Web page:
Thinning Hair – What Causes Thin Hair and What Can You Do?

Healthy beautiful hair is an attractive feature for both men and women. What can you do if you suddenly notice you have thinning hair? Should you be concerned? What medical and environmental or lifestyle triggers can cause hair to become thin or to suddenly fall out? Is there a natural approach to prevent this from happening and/or to restore hair to a healthy and strong condition? Find out more in this article.

Causes of Hair Loss or Thinning Hair

Everyone wants to have thick, healthy, naturally shiny hair.  Some of us are not so lucky. Sometimes the thickness of our hair changes gradually as we age, or suddenly for no apparent reason.

There are several reasons why hair might become less thick and/or fall out. If you feel there has been a significant change in your hair, it’s best to consult with a trusted doctor or health practitioner to determine if there an underlying medical condition.

Medical Conditions

Some medical conditions that might lead to hair loss or thinning might be:

  • pregnancy
  • autoimmune disease
  • ringworm or other skin disorder
  • scalp inflammation
  • family history/genetic
  • thyroid problemstressed woman
  • stress
  • scalp infections
  • trichotillomania (hair pulling disorder)
  • scarring skin disorders, such as sarcoidosis, lupus, lichen planus
  • aging
  • hormonal changes/menopause
  • high fever
  • depression
  • diabetes
  • anemia, iron deficiency
  • polycystic ovary syndrome (PCOS)
  • severe calorie deficient diet, or low-protein diet

Treatments and Lifestyle Changes

Sometimes treatments, lifestyles or environmental conditions can lead to hair thinning or loss such as:

  • arthritis medications
  • radiation treatment to the head
  • NSAIDs
  • antidepressant medications
  • hair damage (coloring, blow drying, trauma or breakage, burning with hot curling iron)
  • birth control pills
  • anabolic steroids (to bulk up muscle)
  • dramatic weightloss
  • medications for cancer
  • high blood pressure, beta adrenergic blockers

Natural Approaches to Thinning Hair or Hair Loss

Several natural treatments or life-style changes may be effective in treating thinning hair or hair loss. They include:

  • Massage natural oils, foods, or lotions, into the scalp to add luster and strengthen the hair.Some individual treatments (not mixed together) include:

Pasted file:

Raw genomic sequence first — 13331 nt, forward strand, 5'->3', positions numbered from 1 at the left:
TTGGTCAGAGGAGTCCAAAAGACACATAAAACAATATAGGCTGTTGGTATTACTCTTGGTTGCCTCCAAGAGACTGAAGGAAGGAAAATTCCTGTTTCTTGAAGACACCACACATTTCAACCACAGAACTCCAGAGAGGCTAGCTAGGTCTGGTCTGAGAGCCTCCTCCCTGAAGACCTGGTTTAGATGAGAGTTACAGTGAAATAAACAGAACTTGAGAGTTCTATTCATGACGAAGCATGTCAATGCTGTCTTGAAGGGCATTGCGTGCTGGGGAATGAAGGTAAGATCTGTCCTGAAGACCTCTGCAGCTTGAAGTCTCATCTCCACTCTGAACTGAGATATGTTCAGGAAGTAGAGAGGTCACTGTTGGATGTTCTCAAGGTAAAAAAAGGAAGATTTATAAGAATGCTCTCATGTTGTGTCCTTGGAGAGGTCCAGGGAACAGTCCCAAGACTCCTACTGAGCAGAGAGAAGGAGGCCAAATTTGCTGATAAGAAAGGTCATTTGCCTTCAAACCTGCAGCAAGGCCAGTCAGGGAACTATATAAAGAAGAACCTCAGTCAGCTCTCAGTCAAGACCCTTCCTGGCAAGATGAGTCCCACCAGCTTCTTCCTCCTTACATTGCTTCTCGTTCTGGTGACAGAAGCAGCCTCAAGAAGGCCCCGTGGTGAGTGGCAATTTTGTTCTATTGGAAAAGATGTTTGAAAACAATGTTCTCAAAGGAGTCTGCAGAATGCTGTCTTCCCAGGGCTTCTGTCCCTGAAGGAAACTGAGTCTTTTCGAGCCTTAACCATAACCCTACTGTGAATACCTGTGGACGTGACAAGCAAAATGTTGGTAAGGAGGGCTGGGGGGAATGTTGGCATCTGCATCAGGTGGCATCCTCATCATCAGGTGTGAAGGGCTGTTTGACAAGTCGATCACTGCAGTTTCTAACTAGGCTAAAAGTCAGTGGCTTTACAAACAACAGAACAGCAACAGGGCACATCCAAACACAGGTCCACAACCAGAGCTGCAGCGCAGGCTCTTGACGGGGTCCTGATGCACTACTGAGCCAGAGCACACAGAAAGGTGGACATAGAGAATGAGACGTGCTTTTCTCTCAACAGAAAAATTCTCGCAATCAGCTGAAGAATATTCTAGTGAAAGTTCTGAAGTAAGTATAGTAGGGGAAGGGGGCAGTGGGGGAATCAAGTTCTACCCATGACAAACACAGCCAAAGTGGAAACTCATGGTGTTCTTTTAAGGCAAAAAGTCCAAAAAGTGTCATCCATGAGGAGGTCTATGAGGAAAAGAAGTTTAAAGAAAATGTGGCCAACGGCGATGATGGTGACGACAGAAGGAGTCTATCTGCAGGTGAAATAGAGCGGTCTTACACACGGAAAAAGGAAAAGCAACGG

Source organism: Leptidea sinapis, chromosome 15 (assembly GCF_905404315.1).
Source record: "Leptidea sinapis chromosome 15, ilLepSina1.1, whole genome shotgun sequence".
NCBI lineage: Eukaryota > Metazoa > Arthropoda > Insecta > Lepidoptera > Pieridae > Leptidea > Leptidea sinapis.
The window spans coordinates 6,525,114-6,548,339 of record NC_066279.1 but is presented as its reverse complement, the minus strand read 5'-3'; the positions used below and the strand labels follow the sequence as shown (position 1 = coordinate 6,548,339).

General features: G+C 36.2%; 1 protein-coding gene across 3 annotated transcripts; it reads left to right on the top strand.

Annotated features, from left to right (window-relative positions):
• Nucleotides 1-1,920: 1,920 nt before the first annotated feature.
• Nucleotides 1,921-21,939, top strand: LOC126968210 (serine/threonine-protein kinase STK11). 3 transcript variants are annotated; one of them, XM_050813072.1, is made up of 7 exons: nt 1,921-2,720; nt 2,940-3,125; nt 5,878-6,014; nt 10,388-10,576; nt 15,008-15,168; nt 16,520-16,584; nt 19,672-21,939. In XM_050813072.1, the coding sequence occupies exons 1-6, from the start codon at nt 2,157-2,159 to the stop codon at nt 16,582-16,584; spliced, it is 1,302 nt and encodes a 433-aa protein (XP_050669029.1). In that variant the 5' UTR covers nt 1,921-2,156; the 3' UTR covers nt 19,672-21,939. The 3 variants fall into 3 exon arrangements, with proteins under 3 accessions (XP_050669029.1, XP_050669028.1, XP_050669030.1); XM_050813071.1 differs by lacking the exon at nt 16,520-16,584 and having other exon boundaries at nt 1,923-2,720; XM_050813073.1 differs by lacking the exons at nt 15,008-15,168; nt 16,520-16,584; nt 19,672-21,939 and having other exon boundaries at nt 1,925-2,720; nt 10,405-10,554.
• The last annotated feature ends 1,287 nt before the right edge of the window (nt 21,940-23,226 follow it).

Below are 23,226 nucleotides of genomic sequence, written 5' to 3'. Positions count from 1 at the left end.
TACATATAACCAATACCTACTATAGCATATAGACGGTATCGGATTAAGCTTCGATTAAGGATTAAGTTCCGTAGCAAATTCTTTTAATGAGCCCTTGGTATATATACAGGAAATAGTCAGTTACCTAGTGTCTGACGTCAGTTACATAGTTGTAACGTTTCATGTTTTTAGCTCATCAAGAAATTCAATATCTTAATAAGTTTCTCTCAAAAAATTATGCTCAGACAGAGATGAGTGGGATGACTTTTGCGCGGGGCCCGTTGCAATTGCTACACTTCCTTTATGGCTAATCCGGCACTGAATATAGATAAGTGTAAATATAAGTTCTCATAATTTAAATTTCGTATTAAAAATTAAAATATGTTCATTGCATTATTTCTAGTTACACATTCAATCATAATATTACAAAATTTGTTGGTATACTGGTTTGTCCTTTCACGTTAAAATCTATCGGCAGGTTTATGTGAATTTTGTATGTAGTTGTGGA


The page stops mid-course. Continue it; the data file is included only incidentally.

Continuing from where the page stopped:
1. egg oil
    2. rangoli henna
    3.  mayonnaise
    4.  avocado
    5.  onion
    6.  ginger
    7.  aloe vera juice with neem powder
    8.  fenugreek
    9. mustard oil
    10. jojoba oil
    11. almond oil
    12. chamomile

    13. lavender
    14. rosemary
    15. thyme
    16. geranium
    17. cedarwood
    18. coconut oil
    19. Indian gooseberry oil
  • Adding more protein to the diet (salmon, lean meat, soy, tofu, dairy, legumes, beans, etc.)
  • Reducing stress with meditation, massage, yogaexercise, etc.
  • Taking supplements (vitamin B, A, E, Omega 3 fatty acids), NOTE: Too much Vitamin A can cause hair loss
  • Avoiding strong hair products or treatments (air dry and avoid hair driers or rough towels, avoid wigs, weaves, or hair pieces, use  natural shampoos without artificial products, avoid perms or hair coloring, etc.)
  • Eating iron-rich foods (beef, pork, fish, leafy greens, fortified cereals, and beans) with Vitamin C



Jean E. DartJean Dart, M.S. Special Education from Illinois State University, is a published author and has written hundreds of health articles as well as hosting a local television program, “Making Miracles Happen.” She is a Registered Music Therapist, Sound Therapist, and Master Level Energetic Teacher, and is the Executive Director, founder, and Health and Wellness Educator of the Monterey Bay Holistic Alliance, a 501(c)3 health education nonprofit organization. All photos used in this article are by unless otherwise noted. To find out more about our Health Educators, or to apply as a Monterey Bay Holistic Alliance writer or volunteer, visit our website at

Disclaimer:  The Monterey Bay Holistic Alliance is a charitable, independent registered nonprofit 501(c)3 organization and does not endorse any particular products or practices. We exist as an educational organization dedicated to providing free access to health education resources, products and services. Claims and statements herein are for informational purposes only and have not been evaluated by the Food and Drug Administration. The statements about organizations, practitioners, methods of treatment, and products listed on this website are not meant to diagnose, treat, cure, or prevent any disease. This information is intended for educational purposes only. The MBHA strongly recommends that you seek out your trusted medical doctor or practitioner for diagnosis and treatment of any existing health condition.